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BGS 5+5: Jillette Johnson

Feb 11, 2021

BGS 5+5: Jillette Johnson

Artist: Jillette Johnson
Hometown: Nashville, Tennessee
Latest Album: It’s a Beautiful Day and I Love You
Personal nicknames: JJ

Which artist has influenced you the most … and how?

It’s so hard to pick one, but Randy Newman has greatly impacted me as a songwriter and performer. I heard my first Randy Newman song when I was a toddler, watching the movie Beaches with my parents. Bette Midler sings his song, “I Think It’s Going to Rain Today,” at the end of the movie, and it cut right into me. I didn’t know he wrote that song until by accident, I got to see him play and essentially lead a lecture in Los Angeles when I was 16. He completely transfixed me.

His musical sophistication and ear for beauty, coupled with his cutting, hilarious, and deeply empathetic storytelling was like nothing else I had ever heard. He’s so prolific, and so unchained to whatever the world expects of a singer-songwriter. He takes risks, tells the truth, and lets his humanity lead the charge in every song. And he’s still doing it, to the highest level, which inspires the hell out of me. I’ve said often that I want to be Randy Newman when I grow up, meaning that I want to keep making exciting music that matters for the rest of my life, just like him.

What’s your favorite memory from being on stage?

This wasn’t exactly a stage, but it sure felt like one. When I was 17, I was invited to go to Liza Minnelli’s apartment on the Upper East Side in Manhattan to play songs for her on her beautiful grand piano overlooking Central Park. She greeted me at the door with those big bright eyes, no makeup, wearing sweatpants and a giant smile. Her apartment was under construction, but the “piano room,” was perfectly intact — a room of only mirrors, windows, one couch, and the piano where I played. We sat there for hours while I performed songs I had written, and she sat next to me, asking me to replay certain parts of each song so she could really let them sink it.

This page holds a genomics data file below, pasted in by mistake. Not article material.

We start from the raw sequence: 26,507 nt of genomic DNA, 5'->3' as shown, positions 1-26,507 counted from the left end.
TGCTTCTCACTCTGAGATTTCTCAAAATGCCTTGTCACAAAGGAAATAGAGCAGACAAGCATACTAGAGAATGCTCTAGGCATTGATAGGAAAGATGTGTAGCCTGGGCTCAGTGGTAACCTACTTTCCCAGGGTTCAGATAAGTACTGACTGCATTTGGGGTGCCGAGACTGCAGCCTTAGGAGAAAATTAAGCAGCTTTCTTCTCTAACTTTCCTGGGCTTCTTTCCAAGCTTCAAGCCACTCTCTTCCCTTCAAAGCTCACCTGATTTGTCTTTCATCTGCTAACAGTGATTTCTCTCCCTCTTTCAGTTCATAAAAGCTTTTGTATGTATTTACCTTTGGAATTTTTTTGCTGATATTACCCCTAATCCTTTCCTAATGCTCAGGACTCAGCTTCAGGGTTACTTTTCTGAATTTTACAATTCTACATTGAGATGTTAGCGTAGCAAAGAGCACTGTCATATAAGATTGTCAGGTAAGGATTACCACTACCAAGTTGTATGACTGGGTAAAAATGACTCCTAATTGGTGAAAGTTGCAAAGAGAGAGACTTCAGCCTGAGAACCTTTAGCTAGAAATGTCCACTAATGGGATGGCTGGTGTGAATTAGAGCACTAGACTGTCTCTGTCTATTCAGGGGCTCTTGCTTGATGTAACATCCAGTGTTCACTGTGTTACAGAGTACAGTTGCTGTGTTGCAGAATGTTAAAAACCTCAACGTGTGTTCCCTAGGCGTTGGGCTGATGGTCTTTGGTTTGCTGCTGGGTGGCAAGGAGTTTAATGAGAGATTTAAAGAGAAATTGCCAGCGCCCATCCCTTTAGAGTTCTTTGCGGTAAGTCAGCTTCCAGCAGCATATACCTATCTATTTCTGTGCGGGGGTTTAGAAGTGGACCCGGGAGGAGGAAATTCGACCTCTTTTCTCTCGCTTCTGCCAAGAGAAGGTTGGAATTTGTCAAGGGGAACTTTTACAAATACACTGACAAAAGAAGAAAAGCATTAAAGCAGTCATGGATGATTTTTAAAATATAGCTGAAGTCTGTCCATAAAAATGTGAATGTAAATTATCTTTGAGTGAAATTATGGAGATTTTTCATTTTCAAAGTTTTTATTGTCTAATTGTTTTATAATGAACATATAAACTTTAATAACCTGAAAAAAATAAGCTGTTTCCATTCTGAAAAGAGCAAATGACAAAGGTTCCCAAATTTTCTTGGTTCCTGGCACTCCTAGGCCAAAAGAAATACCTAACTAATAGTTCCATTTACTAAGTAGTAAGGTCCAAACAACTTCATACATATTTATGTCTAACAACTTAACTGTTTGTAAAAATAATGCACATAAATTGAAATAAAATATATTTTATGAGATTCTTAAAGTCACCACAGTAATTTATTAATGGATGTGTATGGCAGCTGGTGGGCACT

She made me feel like what I was making mattered, and like I belonged. I’ll never forget that feeling, or her kindness. Towards the end of the visit, she told me I reminded her of Laura Nyro, whom I’d never heard before then, and she insisted I go to her bedroom with her while she crawled on the floor of her closet looking for a Laura Nyro record to give me. She never found the record, but I still relish the image in my mind of her in a pile of clothes scouring for it and swearing under her breath.

What was the first moment that you knew you wanted to be a musician?

It happened before I can remember. In fact, I can’t remember a time when I didn’t know that I wanted to be a musician. I was the kid wandering around the edge of the sandbox making up songs and singing them to myself out loud. My grandmother asked me when I was like 4 or 5 what I wanted to be when I grew up, and I said a rock star. She asked what my second choice would be, and I said I didn’t have one. And I still feel that way. Music has been with me before everything. I’d be an entirely different person without it.

What rituals do you have, either in the studio or before a show?

It’s really helpful for me to find some time to be quiet and center before a show. I always warm up my voice first, usually an hour or so before I go on, while I get changed and do my hair and makeup. But then, in that half hour before I go on, I really like to be alone. I’ll often take that time to meditate first, and then move my body in ways that energize me and make me feel powerful. The sweet spot for me is to go on stage feeling calm and in control, but still full of vigor and excitement. It’s a hard line to walk sometimes, and my nerves have been getting harder to control as I’ve gotten older. That’s why the meditation part is so important.

How often do you hide behind a character in a song or use “you” when it’s actually “me”?

Often! It’s a fun way to have a little therapy session without having to leave my house or pay anybody. And in writing land, it can lead to songs that speak more clearly and feel more inclusive. When I need guidance or am feeling insecure, I like to ask myself what I would tell someone that I loved if they came to me for help with the same issues. And when I’m writing a song that starts to sound like a pity party, or I get lost in what I’m trying to say, I often do the same thing. It’s so much easier to find clarity and compassion for others than it is for yourself, at least in my experience. Flipping the “I” to “you” or “her” is a tool I like to use in both art and life.

Photo credit: Betsy Phillips

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BGS 5+5: Jillette Johnson
BGS 5+5: Jillette Johnson